9 November: Life and death in deserted places.

A deserted lochside, but for the Church.
A deserted lochside, but for the Church.

Fr Tom Herbst OFM, late of the Franciscan Study Centre here in Canterbury, chaplain to Kent University, and the sisters at Minster Abbey, friend to many in Kent, friend and contributor to this blog, died this evening in Pilgrims’ Hospice, Margate. Please pray for him and all left behind to mourn and celebrate him. Here is a November blog of his from a few years ago.

It seems to me ironic that the Yuletide feast begins, these days, around the middle of November.  Seasons of penitential purple should, in some ways, be hungry affairs; an open reminder that we all stand as beggars at the Lord’s table.

When Jesus fed the five thousand they were, I believe, impressed for two reasons. Obviously the dissolution of the wall, which separates nature from supernature, was something to write home about. What is sometimes overlooked, though, is the very real hunger in that place.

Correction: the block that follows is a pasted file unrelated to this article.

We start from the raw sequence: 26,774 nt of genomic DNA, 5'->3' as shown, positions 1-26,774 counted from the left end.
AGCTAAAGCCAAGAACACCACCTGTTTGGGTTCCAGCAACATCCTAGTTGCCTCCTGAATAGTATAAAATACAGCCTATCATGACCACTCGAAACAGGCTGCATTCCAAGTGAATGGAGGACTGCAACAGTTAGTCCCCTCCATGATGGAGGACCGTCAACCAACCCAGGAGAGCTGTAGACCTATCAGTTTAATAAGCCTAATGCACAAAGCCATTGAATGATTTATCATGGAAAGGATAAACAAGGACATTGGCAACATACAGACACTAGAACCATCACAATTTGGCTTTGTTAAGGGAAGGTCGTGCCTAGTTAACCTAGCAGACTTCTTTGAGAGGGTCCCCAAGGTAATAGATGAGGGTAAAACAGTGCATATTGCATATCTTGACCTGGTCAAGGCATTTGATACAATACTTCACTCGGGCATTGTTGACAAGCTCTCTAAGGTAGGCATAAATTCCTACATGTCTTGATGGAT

When the Apostle remarked that the multitude had nothing to eat he was, perhaps, saying more than he intended. Certainly the crowd had fasted that day. Many had fasted for their entire lives. Food was a precious commodity in a desert land and no harvest, however bountiful, was proof against starvation. Roman soldiers returning to barracks or out on a foray often simply took everything the people had. And if, by some chance, the strong provider failed? Did anyone ever count the widows and orphans found dead in the roadside ditches of ancient Palestine?

Those listening to Jesus on that long ago day believed that God saw it all. They wanted to believe that God cared. How amazed they must have been when the power of God filled, not only their hearts, but also their bellies. TJH

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Filed under Autumn, Daily Reflections, Laudato si', Mission, PLaces

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